by Artem Sapegin

2017 is the year that front-end developers should go back and master the basics

? The advice is valid for 2019 too, don’t worry if you found this article a year later ?

In our fast-paced ecosystem, we tend to spend our time trying out the latest inventions, then arguing about them on the internet.

I’m not saying we shouldn’t do that. But we should probably slow down a bit and take a look at the things that don’t change all that much. Not only will this improve the quality of our work and the value we deliver — it will actually help us learn these new tools faster.

This post is a mix of my experience and my wishes for the New Year. And I want to hear your suggestions in the comments just as much as I want to share my own.

Learn how to write readable code

Most of our work lies not in writing new code, but maintaining existing code. That means you end up reading code much more often then writing it, so you need to optimize your code for the next programmer, not for the interpreter.

I recommend reading these three amazing books — in this order, from shortest to longest:

Learn JavaScript deeper

When every week we have a new JavaScript framework that’s better than any older framework, it’s easy to spend most of your time learning frameworks rather than the language itself. If you’re using a framework but don’t understand how it works, stop and start learning the language until you understand how the tools you use work.

Learn functional programming

For years we wanted classes in JavaScript. Now we finally have them but don’t want to use them anymore. Functions are all we want! We even write HTML using functions (JSX).

Learn design basics

As front-end developers, we’re closer to users than anybody else on the team — maybe even closer than designers. And if designers have to verify every pixel you put on screen, you’re doing something wrong.

Learn how to work with humans

Some of us come to programming because we prefer to interact with computers more than with humans. Unfortunately, that’s not how it works.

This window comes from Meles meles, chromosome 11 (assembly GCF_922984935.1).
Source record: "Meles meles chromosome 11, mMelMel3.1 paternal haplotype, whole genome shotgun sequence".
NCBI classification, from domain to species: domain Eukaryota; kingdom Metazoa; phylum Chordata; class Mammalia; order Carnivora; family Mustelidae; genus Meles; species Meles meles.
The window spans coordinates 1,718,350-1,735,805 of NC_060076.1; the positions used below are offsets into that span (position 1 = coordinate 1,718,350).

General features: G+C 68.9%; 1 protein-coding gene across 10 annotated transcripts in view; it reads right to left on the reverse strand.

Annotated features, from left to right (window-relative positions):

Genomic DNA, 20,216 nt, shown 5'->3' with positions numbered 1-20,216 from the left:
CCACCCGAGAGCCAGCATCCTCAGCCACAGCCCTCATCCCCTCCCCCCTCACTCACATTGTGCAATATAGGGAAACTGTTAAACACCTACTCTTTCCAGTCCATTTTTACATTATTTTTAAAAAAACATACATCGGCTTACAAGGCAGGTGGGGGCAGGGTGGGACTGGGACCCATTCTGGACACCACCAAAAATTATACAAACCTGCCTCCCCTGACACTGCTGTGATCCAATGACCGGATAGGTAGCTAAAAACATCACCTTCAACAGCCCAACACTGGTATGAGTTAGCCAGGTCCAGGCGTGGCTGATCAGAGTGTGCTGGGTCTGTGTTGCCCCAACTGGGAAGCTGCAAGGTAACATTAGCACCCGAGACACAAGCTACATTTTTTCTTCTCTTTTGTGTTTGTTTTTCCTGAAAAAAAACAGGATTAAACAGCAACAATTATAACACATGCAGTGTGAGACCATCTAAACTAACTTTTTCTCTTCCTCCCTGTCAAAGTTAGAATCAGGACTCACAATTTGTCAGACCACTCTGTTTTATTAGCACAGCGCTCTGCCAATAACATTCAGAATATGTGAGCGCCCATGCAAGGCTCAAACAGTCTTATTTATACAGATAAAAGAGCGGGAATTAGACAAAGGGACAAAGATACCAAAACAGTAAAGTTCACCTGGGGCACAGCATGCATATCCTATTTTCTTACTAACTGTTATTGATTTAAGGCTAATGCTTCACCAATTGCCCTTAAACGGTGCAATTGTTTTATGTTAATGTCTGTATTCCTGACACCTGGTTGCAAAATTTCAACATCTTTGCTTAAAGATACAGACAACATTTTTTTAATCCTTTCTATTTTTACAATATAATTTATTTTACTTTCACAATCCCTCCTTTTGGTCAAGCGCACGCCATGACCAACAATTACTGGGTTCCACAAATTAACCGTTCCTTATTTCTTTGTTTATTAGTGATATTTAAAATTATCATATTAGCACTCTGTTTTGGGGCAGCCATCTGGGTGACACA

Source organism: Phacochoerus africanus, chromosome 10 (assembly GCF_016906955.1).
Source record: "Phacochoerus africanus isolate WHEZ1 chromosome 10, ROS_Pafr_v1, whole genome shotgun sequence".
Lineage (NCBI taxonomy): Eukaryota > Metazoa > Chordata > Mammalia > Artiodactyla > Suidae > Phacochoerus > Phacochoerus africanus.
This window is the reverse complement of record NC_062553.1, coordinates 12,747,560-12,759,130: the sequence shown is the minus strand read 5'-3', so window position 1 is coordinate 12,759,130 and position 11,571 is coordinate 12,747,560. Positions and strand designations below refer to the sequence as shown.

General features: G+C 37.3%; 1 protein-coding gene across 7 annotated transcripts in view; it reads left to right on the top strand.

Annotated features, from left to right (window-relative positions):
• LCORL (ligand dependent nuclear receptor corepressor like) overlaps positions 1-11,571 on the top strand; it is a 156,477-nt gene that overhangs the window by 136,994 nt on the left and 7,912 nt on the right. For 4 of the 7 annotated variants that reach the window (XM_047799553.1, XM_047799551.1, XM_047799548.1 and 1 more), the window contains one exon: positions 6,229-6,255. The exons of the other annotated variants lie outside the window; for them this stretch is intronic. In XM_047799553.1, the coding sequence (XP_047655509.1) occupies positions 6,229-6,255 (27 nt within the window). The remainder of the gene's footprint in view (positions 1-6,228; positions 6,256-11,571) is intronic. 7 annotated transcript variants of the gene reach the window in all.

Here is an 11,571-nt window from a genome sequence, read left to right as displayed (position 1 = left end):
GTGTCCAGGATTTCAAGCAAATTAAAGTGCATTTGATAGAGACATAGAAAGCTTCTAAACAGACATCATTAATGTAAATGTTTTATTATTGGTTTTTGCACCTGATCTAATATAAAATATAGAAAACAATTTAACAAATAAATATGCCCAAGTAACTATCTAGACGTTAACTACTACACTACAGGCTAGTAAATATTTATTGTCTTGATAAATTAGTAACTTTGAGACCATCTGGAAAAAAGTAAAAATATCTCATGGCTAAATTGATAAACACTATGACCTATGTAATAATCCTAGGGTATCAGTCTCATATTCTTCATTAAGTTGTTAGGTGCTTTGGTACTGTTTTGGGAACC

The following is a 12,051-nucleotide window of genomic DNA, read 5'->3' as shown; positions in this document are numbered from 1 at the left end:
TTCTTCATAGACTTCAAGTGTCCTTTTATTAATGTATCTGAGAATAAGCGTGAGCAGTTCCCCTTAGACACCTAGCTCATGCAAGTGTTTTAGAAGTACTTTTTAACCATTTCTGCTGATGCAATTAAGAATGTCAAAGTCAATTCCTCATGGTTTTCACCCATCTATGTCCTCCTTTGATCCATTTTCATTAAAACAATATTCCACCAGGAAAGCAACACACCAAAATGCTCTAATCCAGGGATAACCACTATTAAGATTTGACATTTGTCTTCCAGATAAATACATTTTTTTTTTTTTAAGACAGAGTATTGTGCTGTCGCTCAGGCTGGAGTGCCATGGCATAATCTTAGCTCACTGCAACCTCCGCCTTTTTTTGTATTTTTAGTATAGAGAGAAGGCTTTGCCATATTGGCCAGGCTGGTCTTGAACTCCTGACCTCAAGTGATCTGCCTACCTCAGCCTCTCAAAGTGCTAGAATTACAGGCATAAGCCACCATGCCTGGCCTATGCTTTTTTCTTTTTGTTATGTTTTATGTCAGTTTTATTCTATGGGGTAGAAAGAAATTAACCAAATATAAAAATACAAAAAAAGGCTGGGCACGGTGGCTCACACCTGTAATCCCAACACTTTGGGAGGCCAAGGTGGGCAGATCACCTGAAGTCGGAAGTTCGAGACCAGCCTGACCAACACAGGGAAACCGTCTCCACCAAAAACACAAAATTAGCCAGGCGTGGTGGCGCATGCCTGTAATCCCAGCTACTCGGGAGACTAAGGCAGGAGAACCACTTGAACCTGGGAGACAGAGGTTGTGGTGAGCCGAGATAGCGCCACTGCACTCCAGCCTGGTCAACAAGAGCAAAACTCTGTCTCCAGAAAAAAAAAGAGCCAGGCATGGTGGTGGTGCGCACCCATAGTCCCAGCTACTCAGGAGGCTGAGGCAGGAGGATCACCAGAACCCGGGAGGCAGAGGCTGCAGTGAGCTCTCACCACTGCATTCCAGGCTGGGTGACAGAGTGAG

We rarely work in isolation: we have to talk to other developers, designers, managers — and sometimes even users. That’s hard. But it’s important if you want to really understand what you’re doing and why, because that’s where the value in what we do lies.

Learn how to write for humans

A big portion of communication with our colleagues and other people are textual: task descriptions and comments, code comments, Git commits, chat messages, emails, tweets, blog posts, etc.

Imagine how much time people spend reading and understanding all that. If you can reduce this time by writing more clearly and concisely, the world will be a better place to work.

Learn the old computer science wisdom

Front-end development isn’t just animated dropdown menus any more. It’s more complicated than ever before. Part of that notorious “JavaScript fatigue” stems from the increased complexity of the tasks we have to solve.

This, however, means that it’s time to learn from all wisdom that non-front-end developers have built up over the decades. And this is where I want to hear your recommendations the most.

Here are a couple resources I personally would recommend on this:

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Thanks to Henrique Alves, Nicolás Bevacqua, Alexander Burtsev, Nataliya Karatkova, Oliver Turner, Juho Vepsäläinen and Anton Zhiyanov for feedback and suggestions. If you like photos in this post, download them from my Unsplash account. And follow me on Twitter if you like this article.